Activities of Russian intelligence and security services present the largest threat to Latvia’s interests, according to the 2017 report of the Constitution Protection Bureau.
In it, the bureau mentions that Russian intelligence services work under cover of diplomatic services or from Russia’s territory. Interests of those services cover a wide range of matters: Latvia’s security policy, defensive capabilities and military sector are some of the priorities for Russian reconnaissance services, the bureau reports.
One positive aspect mentioned in the report states that the ability of western nations and Latvia’s society to recognize and critically assess Russian propaganda and influence from activities organized by pro-Russian organizations. This is important because Russia keeps developing complex influence operations, where cyber capabilities play a major role. One such practice is release of false news and use of cyber-attacks.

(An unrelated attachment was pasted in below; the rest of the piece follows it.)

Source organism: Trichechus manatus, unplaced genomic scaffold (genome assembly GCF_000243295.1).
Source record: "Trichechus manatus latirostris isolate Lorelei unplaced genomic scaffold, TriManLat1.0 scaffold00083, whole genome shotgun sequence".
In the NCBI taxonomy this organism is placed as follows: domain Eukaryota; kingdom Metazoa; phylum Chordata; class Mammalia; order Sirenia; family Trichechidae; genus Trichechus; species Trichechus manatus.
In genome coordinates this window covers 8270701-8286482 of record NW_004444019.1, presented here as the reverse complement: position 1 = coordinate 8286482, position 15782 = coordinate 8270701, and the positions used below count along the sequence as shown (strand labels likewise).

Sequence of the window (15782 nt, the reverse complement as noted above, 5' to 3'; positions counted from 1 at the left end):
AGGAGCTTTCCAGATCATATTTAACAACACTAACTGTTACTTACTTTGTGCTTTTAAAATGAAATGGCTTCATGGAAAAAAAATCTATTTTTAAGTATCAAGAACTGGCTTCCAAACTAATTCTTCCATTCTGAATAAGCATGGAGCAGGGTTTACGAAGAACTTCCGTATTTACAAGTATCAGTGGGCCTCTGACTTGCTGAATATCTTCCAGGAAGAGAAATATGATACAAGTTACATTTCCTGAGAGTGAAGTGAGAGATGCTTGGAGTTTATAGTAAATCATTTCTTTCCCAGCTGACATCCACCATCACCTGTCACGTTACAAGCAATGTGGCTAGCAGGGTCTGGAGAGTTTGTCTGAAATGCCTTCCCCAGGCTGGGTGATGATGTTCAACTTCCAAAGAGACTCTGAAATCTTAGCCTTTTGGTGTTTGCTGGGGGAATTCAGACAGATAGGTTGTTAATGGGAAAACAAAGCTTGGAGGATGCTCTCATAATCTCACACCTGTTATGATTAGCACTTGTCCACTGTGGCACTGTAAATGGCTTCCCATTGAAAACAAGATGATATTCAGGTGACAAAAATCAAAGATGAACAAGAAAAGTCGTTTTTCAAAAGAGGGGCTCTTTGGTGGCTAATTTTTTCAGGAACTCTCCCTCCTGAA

The report also mentions that Russia invests a great deal of resources in development of control over communication systems. Special services are able to tap into telephone conversations and control the flow of data if one of the callers is located in Russia or if both callers are outside of Russia, but the data stream is routed through Russia’s communication infrastructure.
Russia’s activities performed against Latvia in 2017 most often took the form of influence events in the information space, work with agents (including realization of policies associated with Russians living in Latvia), application of economic tools, and increased activities of special services in the cyber-space.
CPB mentions Russia’s created and controlled pseudo-academic and expert organizations as the most significant organizers of Russia’s influence in the Baltic region. One centre for such organizations, according to CPB, is Kaliningrad, where organizations like Russian Association of Baltic Research and Kaliningrad Blogpost were particularly active in 2017.